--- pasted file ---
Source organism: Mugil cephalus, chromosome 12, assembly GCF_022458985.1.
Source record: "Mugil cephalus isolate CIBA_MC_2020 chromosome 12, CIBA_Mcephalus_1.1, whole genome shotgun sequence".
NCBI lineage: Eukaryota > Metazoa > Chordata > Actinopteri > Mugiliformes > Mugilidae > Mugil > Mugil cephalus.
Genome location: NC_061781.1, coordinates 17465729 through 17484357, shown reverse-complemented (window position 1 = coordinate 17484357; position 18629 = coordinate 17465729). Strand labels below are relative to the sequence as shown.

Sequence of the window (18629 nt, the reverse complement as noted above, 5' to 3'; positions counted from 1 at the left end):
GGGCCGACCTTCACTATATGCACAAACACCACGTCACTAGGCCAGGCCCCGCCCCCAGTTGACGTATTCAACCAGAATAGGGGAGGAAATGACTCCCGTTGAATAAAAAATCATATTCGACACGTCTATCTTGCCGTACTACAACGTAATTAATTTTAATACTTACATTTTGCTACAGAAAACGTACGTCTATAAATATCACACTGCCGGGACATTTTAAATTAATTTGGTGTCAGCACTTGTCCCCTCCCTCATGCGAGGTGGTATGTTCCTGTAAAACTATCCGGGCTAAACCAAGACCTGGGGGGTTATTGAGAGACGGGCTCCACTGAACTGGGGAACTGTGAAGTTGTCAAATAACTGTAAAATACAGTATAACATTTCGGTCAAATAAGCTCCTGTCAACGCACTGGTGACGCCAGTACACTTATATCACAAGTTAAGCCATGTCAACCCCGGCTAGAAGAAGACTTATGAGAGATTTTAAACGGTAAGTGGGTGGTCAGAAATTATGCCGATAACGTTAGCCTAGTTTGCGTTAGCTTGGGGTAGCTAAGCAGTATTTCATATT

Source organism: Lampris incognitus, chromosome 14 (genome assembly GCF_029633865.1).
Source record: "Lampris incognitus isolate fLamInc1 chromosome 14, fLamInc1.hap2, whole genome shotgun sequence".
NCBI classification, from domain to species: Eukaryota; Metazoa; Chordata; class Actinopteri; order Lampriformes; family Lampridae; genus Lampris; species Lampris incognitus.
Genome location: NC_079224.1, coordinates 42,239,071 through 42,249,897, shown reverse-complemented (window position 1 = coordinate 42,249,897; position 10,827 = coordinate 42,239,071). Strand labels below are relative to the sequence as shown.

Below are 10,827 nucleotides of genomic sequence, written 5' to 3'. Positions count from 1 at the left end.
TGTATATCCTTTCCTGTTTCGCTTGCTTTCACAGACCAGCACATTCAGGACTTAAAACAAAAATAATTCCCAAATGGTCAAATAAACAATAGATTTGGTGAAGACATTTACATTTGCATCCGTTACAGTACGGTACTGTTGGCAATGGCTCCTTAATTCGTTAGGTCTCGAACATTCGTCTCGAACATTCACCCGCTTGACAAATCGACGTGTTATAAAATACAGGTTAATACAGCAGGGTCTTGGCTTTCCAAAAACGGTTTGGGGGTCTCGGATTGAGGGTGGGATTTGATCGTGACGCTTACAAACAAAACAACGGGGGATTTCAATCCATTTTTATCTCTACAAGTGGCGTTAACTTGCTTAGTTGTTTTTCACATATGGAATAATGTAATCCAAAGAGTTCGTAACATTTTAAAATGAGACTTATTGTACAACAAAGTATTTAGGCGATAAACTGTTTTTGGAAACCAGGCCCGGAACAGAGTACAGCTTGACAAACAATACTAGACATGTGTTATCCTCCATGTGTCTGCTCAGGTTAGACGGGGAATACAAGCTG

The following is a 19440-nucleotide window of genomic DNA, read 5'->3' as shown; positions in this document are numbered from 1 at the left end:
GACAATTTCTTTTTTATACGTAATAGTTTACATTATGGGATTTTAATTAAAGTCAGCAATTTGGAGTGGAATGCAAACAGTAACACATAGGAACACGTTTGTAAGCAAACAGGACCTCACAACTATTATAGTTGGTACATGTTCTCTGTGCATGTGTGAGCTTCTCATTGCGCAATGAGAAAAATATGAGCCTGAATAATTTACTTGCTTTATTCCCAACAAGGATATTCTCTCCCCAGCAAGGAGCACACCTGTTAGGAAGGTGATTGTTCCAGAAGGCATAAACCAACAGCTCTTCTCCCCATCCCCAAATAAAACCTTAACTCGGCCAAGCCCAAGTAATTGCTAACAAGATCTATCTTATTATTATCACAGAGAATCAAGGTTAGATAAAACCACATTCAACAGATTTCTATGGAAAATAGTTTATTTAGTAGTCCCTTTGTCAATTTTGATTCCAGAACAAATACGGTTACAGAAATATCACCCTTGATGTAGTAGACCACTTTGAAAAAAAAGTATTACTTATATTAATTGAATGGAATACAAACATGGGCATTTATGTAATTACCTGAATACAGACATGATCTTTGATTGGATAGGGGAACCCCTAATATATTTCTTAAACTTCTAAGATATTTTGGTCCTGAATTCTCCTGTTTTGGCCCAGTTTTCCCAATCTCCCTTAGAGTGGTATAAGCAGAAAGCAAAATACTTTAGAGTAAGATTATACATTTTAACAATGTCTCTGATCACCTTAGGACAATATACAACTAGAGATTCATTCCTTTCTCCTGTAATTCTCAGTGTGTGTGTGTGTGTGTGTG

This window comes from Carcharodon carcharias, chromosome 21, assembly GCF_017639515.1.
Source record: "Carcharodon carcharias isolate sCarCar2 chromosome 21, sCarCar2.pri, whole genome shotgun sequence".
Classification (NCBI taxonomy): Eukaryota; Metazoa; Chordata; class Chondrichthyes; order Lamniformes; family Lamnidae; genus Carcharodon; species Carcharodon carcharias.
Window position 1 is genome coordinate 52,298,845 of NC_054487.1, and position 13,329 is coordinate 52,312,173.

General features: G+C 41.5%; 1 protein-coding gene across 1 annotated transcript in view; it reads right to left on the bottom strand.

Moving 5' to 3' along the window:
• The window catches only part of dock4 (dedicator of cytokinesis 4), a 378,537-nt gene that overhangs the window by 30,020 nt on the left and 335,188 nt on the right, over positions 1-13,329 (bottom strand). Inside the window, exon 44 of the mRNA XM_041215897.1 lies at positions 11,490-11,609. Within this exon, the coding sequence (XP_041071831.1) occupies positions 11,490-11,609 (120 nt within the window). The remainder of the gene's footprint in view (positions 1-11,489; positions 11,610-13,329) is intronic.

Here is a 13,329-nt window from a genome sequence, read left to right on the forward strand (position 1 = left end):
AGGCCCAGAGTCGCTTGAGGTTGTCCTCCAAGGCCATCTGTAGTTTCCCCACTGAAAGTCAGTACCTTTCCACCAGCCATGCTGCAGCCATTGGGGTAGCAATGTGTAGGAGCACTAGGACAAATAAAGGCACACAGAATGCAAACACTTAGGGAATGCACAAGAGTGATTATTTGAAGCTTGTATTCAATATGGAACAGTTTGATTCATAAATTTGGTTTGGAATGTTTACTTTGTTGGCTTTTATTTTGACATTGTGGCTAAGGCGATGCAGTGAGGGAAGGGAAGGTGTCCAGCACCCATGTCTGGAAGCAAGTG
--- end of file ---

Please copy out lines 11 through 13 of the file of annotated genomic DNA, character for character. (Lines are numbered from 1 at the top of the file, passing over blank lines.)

Below are 10,827 nucleotides of genomic sequence, written 5' to 3'. Positions count from 1 at the left end.
TGTATATCCTTTCCTGTTTCGCTTGCTTTCACAGACCAGCACATTCAGGACTTAAAACAAAAATAATTCCCAAATGGTCAAATAAACAATAGATTTGGTGAAGACATTTACATTTGCATCCGTTACAGTACGGTACTGTTGGCAATGGCTCCTTAATTCGTTAGGTCTCGAACATTCGTCTCGAACATTCACCCGCTTGACAAATCGACGTGTTATAAAATACAGGTTAATACAGCAGGGTCTTGGCTTTCCAAAAACGGTTTGGGGGTCTCGGATTGAGGGTGGGATTTGATCGTGACGCTTACAAACAAAACAACGGGGGATTTCAATCCATTTTTATCTCTACAAGTGGCGTTAACTTGCTTAGTTGTTTTTCACATATGGAATAATGTAATCCAAAGAGTTCGTAACATTTTAAAATGAGACTTATTGTACAACAAAGTATTTAGGCGATAAACTGTTTTTGGAAACCAGGCCCGGAACAGAGTACAGCTTGACAAACAATACTAGACATGTGTTATCCTCCATGTGTCTGCTCAGGTTAGACGGGGAATACAAGCTG

The following is a 19440-nucleotide window of genomic DNA, read 5'->3' as shown; positions in this document are numbered from 1 at the left end: